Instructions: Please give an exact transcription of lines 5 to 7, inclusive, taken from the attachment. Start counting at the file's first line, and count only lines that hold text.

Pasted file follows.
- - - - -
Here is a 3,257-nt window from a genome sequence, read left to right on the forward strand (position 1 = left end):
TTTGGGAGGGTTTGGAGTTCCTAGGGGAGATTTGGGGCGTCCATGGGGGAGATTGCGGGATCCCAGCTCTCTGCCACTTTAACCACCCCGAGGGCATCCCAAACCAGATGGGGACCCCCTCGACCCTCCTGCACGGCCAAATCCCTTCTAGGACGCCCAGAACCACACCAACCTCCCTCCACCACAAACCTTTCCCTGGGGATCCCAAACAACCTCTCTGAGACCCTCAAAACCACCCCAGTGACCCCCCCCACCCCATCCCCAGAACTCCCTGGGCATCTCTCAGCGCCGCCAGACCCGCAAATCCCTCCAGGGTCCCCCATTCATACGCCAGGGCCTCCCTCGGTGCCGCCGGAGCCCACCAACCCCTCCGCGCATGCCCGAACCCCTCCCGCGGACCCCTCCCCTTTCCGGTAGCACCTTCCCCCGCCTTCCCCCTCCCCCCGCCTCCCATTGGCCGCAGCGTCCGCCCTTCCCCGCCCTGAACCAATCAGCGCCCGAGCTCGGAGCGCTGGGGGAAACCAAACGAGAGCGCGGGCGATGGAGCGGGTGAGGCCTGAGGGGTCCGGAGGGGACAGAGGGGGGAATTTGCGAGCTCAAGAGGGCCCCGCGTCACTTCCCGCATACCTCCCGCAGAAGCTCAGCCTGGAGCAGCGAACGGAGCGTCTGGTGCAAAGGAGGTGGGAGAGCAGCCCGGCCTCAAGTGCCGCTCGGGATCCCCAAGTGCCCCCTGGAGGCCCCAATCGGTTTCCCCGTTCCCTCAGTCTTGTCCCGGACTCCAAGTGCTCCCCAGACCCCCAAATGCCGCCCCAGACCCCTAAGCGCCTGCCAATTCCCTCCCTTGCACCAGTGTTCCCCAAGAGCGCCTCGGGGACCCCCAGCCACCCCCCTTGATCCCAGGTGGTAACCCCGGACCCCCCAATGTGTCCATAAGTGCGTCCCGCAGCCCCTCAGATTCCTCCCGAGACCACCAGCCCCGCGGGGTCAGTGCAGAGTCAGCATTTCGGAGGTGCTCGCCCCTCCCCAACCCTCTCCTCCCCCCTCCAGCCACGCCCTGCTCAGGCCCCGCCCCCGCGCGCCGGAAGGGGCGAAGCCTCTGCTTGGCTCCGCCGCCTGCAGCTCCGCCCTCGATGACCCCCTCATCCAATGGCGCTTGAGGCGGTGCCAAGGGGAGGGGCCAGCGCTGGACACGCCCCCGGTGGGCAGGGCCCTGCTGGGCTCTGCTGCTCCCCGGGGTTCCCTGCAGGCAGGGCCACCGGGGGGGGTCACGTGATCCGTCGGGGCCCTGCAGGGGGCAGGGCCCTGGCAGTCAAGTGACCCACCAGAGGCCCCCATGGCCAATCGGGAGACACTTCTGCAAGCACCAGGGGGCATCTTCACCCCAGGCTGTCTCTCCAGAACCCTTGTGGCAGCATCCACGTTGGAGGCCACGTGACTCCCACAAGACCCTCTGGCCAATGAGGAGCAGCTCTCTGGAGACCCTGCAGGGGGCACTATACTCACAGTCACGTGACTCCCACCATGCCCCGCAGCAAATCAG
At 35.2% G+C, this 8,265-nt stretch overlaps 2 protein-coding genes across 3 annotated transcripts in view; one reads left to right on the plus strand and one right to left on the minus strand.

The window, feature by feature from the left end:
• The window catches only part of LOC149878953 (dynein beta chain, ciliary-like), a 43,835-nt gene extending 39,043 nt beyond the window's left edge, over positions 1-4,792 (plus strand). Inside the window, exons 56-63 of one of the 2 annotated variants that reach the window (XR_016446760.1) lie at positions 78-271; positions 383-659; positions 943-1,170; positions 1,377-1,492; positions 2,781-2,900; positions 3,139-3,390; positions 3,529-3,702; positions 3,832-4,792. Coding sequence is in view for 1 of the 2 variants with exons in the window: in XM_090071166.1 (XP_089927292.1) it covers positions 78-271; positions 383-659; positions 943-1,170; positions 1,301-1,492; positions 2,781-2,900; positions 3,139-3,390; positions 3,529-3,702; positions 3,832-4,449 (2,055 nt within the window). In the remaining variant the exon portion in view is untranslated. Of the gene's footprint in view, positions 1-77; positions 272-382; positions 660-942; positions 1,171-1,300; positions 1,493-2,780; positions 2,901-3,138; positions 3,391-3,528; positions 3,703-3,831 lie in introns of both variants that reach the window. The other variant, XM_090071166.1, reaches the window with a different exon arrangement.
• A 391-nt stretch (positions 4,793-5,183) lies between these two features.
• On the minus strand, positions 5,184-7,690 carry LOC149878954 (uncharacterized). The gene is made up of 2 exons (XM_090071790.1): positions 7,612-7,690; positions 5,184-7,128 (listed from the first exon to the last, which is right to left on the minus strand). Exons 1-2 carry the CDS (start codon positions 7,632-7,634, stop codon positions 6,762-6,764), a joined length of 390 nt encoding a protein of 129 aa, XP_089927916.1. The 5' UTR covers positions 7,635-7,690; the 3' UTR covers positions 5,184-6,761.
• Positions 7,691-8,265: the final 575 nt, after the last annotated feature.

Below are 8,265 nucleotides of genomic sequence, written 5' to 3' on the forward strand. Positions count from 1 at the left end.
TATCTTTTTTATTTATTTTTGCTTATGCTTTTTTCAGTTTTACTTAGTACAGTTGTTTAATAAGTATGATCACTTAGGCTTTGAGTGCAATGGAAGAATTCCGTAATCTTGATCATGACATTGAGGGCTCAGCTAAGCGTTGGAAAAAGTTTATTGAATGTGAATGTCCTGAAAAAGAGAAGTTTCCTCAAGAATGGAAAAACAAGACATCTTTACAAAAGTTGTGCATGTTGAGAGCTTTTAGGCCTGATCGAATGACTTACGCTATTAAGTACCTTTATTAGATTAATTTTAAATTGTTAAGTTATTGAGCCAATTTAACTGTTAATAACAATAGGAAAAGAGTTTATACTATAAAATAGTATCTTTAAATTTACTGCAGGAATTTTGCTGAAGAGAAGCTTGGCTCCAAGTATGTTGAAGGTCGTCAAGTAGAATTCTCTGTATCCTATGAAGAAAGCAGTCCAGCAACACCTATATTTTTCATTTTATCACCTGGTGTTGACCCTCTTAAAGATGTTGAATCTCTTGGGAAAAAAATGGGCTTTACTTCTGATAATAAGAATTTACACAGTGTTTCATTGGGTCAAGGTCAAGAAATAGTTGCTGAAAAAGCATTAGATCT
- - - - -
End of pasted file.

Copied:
• The window catches only part of LOC149878953 (dynein beta chain, ciliary-like), a 43,835-nt gene extending 39,043 nt beyond the window's left edge, over positions 1-4,792 (plus strand). Inside the window, exons 56-63 of one of the 2 annotated variants that reach the window (XR_016446760.1) lie at positions 78-271; positions 383-659; positions 943-1,170; positions 1,377-1,492; positions 2,781-2,900; positions 3,139-3,390; positions 3,529-3,702; positions 3,832-4,792. Coding sequence is in view for 1 of the 2 variants with exons in the window: in XM_090071166.1 (XP_089927292.1) it covers positions 78-271; positions 383-659; positions 943-1,170; positions 1,301-1,492; positions 2,781-2,900; positions 3,139-3,390; positions 3,529-3,702; positions 3,832-4,449 (2,055 nt within the window). In the remaining variant the exon portion in view is untranslated. Of the gene's footprint in view, positions 1-77; positions 272-382; positions 660-942; positions 1,171-1,300; positions 1,493-2,780; positions 2,901-3,138; positions 3,391-3,528; positions 3,703-3,831 lie in introns of both variants that reach the window. The other variant, XM_090071166.1, reaches the window with a different exon arrangement.
• A 391-nt stretch (positions 4,793-5,183) lies between these two features.
• On the minus strand, positions 5,184-7,690 carry LOC149878954 (uncharacterized). The gene is made up of 2 exons (XM_090071790.1): positions 7,612-7,690; positions 5,184-7,128 (listed from the first exon to the last, which is right to left on the minus strand). Exons 1-2 carry the CDS (start codon positions 7,632-7,634, stop codon positions 6,762-6,764), a joined length of 390 nt encoding a protein of 129 aa, XP_089927916.1. The 5' UTR covers positions 7,635-7,690; the 3' UTR covers positions 5,184-6,761.